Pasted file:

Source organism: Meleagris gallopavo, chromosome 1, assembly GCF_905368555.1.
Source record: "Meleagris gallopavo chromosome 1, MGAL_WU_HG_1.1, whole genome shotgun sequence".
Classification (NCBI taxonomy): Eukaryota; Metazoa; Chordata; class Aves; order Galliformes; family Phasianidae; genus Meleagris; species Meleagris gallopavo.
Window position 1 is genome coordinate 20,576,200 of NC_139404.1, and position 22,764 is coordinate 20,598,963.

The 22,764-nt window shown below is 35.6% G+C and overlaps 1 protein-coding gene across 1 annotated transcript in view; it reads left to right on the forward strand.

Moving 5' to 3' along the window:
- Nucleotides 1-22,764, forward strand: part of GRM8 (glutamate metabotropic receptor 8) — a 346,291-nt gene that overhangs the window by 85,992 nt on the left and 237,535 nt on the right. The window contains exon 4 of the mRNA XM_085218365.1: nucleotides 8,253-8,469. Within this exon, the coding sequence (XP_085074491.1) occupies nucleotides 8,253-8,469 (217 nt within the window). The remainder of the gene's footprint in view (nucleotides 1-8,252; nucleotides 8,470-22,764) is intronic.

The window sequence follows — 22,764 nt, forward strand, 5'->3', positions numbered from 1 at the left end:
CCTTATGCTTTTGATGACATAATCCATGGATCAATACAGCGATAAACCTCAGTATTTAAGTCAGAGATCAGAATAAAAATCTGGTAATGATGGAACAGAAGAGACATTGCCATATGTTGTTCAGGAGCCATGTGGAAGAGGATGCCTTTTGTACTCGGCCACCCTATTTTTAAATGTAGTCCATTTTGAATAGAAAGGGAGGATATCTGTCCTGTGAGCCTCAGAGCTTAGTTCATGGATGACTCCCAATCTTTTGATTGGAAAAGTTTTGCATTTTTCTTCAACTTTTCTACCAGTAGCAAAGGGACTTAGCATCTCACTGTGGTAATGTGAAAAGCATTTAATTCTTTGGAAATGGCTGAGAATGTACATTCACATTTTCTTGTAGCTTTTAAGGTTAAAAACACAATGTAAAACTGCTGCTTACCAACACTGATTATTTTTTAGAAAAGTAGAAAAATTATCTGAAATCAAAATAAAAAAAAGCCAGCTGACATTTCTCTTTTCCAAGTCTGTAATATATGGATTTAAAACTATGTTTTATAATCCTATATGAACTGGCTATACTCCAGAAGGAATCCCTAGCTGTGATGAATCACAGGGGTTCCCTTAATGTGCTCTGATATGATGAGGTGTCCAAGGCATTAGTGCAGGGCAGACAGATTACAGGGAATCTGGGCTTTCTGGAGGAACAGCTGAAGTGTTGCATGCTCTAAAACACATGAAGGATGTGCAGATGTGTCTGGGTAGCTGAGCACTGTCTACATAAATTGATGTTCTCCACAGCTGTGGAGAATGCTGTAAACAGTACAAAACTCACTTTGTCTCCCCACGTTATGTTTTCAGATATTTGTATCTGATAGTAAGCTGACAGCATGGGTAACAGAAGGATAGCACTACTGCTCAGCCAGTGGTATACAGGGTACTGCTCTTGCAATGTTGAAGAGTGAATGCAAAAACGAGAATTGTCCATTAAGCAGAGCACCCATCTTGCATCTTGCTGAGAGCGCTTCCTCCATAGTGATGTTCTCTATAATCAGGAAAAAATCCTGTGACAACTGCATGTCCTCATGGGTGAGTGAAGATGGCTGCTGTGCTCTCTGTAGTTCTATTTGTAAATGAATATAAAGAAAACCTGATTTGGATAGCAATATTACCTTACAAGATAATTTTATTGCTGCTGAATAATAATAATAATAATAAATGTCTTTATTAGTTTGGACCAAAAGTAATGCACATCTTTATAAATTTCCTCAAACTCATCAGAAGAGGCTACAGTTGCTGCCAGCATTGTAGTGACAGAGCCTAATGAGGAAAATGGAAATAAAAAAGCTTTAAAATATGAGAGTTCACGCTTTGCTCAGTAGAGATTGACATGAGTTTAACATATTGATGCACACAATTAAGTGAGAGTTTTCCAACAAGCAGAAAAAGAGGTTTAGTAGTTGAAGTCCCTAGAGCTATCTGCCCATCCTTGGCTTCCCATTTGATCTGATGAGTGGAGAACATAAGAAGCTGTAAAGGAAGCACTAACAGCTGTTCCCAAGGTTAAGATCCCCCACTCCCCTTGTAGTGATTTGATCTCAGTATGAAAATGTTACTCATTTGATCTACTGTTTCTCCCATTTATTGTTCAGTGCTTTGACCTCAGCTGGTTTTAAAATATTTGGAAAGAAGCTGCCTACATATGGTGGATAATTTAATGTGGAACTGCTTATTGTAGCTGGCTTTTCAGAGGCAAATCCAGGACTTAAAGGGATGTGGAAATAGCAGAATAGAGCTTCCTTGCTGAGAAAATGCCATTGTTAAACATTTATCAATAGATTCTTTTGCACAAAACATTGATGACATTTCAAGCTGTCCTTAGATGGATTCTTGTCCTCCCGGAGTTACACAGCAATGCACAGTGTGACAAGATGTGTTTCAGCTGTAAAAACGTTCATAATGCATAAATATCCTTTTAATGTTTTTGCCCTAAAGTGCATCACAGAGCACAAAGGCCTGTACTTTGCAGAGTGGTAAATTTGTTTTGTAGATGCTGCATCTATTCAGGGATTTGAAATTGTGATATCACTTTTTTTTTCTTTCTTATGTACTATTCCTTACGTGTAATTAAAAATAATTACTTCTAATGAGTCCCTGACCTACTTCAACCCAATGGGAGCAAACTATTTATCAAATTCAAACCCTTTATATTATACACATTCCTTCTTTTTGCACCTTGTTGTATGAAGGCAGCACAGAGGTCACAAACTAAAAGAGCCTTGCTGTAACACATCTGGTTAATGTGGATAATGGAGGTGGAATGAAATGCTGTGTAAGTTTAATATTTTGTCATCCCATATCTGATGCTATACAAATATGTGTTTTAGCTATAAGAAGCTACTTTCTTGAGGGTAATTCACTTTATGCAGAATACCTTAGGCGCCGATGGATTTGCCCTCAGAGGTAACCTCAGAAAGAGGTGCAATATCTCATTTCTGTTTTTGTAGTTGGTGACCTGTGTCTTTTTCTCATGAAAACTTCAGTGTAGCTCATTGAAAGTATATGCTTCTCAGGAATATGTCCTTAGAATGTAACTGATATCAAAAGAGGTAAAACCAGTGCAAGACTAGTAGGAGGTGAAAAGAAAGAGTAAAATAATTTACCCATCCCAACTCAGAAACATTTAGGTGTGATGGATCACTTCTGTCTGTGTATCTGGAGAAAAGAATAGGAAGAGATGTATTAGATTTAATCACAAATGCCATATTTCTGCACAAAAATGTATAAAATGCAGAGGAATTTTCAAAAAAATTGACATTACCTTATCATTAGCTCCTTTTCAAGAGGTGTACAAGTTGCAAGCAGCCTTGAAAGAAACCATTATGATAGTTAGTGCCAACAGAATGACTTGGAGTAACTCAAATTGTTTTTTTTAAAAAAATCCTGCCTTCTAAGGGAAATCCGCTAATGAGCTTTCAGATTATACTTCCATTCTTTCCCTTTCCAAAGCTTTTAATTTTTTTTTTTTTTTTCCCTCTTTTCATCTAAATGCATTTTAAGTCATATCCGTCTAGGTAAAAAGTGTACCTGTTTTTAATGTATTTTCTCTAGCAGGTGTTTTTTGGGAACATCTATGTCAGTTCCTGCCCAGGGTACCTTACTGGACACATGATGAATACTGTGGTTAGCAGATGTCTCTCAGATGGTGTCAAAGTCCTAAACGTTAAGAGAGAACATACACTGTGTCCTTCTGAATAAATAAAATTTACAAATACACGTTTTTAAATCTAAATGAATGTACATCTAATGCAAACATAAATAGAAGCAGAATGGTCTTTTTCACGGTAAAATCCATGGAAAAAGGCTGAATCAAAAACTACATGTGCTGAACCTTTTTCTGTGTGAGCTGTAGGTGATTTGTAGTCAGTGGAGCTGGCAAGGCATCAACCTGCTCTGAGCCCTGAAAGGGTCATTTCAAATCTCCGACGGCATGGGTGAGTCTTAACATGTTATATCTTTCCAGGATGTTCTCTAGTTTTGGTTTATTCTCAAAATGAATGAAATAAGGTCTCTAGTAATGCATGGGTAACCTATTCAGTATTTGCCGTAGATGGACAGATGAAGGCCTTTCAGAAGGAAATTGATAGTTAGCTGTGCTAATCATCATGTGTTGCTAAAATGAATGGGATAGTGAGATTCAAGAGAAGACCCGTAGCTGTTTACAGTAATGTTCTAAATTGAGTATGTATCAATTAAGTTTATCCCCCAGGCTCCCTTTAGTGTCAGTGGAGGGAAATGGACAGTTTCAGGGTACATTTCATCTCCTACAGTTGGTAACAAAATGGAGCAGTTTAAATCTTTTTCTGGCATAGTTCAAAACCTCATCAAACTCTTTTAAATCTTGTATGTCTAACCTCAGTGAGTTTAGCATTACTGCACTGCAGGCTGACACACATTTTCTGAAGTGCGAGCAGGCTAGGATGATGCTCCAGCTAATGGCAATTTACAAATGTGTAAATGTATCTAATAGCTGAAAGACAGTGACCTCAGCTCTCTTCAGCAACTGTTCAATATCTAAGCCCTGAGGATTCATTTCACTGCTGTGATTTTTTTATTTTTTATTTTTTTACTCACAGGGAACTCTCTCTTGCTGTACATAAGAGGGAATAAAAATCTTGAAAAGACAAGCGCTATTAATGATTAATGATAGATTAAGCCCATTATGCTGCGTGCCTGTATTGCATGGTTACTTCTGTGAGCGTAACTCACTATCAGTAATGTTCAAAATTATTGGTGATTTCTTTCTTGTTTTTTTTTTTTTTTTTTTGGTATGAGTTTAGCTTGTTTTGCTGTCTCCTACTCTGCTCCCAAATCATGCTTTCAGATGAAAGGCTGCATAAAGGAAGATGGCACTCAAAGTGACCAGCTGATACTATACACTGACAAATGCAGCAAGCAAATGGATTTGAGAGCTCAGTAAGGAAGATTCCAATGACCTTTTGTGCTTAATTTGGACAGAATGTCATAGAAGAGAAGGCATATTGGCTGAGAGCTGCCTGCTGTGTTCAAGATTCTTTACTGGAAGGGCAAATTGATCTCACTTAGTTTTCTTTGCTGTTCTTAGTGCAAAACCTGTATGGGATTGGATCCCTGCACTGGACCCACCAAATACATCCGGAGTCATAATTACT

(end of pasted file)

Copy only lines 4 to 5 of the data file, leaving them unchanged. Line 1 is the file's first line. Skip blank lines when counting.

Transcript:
Window position 1 is genome coordinate 20,576,200 of NC_139404.1, and position 22,764 is coordinate 20,598,963.

The 22,764-nt window shown below is 35.6% G+C and overlaps 1 protein-coding gene across 1 annotated transcript in view; it reads left to right on the forward strand.